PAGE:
There is an interesting paradox emerging in the world of career management — the desire for comfort – as in one’s comfort zone – while the pace of change is accelerating in almost every facet of life. Tension exists.
This acceleration requires, no demands, a new mindset regarding change, especially when it comes to those who have dug in and fortified their comfort zone.
For people who like change, denigrating those who truly, emotionally and mentally, struggle with this fact of life is not a productive or particularly endearing leadership quality. Yet there are many executives and managers who find that diminishing those who would be perfectly happy if nothing in their lives or careers ever changed, is their tool of choice to improve performance. I find this rather amazing since unhappy employees are much less likely to deliver exceptional service. Managers who ridicule those who are struggling with change are just as much a problem as those who are digging in their heels.
Both groups need support and coaching, but of course that costs money. It is an expense, and far too many CEOs would rather look the other way than become embroiled in some issue they think is not going to add to their bottom line; the timeless expense versus investment tussle that is common in every corporation or organization.
Virtually every industry is changing. Those who have resisted learning new skills or a new expertise – entertaining any sort of change that would propel them from their comfort zone – are destined to fall behind without the support of an engaged boss and an enlightened company.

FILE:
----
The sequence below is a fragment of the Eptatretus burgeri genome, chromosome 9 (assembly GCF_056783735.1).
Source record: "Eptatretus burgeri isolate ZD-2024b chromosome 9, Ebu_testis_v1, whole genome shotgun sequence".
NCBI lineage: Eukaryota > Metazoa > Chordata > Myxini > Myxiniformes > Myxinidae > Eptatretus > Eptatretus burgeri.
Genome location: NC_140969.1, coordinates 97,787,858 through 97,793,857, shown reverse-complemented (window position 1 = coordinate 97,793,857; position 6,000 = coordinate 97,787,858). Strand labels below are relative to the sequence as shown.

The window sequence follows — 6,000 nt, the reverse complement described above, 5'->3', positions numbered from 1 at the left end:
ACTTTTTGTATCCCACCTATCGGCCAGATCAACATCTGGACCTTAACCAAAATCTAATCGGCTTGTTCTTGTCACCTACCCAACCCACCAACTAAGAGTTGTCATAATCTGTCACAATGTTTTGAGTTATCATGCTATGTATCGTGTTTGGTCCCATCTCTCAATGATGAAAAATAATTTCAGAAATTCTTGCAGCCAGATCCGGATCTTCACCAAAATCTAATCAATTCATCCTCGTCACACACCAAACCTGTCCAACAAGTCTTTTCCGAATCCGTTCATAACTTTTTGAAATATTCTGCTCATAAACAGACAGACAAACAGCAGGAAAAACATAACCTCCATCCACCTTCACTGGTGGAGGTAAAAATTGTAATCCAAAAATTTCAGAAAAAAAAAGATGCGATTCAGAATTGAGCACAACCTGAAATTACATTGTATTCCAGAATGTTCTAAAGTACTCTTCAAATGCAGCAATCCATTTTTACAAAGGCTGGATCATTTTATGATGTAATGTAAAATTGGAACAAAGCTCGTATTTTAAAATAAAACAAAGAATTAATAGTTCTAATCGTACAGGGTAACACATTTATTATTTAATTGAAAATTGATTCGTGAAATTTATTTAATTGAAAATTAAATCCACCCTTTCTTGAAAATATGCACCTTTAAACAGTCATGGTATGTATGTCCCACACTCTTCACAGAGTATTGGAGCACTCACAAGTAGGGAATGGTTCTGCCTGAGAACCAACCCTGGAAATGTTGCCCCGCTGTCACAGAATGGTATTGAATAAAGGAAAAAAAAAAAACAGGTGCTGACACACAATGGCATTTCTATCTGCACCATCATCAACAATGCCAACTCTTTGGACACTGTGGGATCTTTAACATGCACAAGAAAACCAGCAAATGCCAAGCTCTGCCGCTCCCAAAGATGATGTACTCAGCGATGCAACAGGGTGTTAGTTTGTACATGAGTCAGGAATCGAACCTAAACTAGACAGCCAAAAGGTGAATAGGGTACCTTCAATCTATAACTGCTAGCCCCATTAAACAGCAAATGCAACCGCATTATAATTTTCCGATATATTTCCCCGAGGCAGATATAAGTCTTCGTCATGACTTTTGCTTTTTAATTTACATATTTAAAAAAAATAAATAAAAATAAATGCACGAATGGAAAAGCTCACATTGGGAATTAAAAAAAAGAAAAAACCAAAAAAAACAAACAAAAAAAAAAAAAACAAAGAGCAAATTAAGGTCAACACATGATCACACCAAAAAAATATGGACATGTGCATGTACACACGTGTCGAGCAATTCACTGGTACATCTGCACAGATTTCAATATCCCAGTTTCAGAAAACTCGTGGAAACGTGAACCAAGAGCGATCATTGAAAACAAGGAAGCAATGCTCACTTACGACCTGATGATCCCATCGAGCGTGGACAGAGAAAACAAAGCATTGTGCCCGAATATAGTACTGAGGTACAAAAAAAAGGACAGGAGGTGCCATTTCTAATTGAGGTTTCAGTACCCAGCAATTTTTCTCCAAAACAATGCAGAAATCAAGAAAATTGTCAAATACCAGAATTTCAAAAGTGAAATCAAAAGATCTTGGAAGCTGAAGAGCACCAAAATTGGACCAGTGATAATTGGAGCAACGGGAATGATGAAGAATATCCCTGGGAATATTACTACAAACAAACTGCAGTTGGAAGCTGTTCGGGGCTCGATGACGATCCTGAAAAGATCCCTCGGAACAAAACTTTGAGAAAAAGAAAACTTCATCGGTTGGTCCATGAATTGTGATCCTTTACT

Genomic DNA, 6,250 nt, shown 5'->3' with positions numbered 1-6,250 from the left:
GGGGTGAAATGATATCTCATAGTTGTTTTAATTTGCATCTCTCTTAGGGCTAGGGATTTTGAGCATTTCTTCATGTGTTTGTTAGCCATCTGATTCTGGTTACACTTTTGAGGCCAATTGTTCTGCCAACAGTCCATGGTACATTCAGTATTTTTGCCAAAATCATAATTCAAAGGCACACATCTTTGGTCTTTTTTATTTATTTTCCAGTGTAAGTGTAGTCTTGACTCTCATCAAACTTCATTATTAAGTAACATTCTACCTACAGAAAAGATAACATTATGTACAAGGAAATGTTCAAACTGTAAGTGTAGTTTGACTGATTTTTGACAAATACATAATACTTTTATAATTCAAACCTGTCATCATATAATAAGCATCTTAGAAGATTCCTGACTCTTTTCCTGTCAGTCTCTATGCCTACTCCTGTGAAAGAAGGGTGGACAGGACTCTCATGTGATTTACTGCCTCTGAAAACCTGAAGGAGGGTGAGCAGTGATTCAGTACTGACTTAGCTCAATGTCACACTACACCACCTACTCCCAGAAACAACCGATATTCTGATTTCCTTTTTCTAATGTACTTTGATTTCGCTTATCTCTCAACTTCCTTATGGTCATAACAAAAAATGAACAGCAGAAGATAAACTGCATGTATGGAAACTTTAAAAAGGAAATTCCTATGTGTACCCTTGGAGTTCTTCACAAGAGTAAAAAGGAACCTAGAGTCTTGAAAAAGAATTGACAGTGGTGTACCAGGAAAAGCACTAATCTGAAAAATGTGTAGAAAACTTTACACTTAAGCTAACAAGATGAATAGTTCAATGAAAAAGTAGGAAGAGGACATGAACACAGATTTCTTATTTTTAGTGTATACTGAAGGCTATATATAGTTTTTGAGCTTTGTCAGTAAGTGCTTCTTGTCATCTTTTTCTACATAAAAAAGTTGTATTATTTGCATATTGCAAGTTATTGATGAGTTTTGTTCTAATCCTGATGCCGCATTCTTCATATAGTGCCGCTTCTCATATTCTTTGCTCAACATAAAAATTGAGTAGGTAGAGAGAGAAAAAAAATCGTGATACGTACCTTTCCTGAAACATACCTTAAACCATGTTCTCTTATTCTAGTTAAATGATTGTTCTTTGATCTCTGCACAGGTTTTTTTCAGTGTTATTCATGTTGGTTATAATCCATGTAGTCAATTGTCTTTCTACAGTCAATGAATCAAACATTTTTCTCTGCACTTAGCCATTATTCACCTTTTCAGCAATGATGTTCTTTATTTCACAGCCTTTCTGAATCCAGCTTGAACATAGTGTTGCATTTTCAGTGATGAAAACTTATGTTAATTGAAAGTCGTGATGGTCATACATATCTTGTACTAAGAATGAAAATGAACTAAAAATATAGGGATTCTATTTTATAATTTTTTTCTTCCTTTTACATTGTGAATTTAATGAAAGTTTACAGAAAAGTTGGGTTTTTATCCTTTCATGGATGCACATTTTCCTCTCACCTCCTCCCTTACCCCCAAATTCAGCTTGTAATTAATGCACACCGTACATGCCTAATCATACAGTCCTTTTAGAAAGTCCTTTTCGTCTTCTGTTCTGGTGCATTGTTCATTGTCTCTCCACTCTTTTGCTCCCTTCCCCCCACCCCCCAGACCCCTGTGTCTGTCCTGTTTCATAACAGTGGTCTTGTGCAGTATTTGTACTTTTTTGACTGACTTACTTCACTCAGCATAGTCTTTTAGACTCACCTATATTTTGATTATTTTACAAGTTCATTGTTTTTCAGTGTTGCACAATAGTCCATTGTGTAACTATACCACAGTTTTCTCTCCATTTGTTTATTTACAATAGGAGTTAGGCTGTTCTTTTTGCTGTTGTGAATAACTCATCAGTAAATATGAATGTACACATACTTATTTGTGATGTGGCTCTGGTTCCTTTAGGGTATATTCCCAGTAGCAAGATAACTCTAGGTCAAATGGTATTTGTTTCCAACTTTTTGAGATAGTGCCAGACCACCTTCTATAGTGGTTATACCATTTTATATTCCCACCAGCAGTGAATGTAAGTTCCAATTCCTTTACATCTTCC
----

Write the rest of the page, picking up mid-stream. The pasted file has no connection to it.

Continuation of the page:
Now, shifting away from a pure career management theme to make a point, JD Vance has written a wonderful memoir, Hillbilly Elegy, about his upbringing and his family’s generational struggle against resisting change. We see what happens when people fall behind, generation after generation. They become stuck and then, ironically, dependent on the same government they like to castigate for social spending. In some towns, the crowd mentality takes over and those who do try to break from their zones of comfort are ridiculed. Vance writes that companies across America, from the steel mills and coal mines and manufacturing companies, even the labor unions that once fought for worker rights, have let their people down. Once the factories were closed he says, the mills abandoned and other smaller businesses failed, their support group in essence, walked away leaving them frustrated, angry and abandoned, unable or unwilling to leave their zone of comfort regardless of how arduous life had become.
Now refocus on your company, your division, your department. No doubt change has already come to town. If your employees are anything like the mainstream of America there are one or two, perhaps more, who are uncomfortable. Do not treat these workers as if they are enemies of progress. Do not get angry. Above all else, do not feel sorry for them. Anger, pity, even disdain that “they” don’t get it is a natural response, but the worst one imaginable. And do not relegate them to the pool of problem workers who cannot be helped. Engage those team members who are struggling. Draw them into communication. Get them to talk about their feelings, not just during a one-time event, but on a regular basis. Build a bond of trust. You cannot help them through change unless you can understand and appreciate their fears.
This is an important career management lesson. This is also an important leadership lesson.
Investing the time and effort to help apprehensive, change resistant workers through transformation will ultimately result in a workforce that will deliver superior results.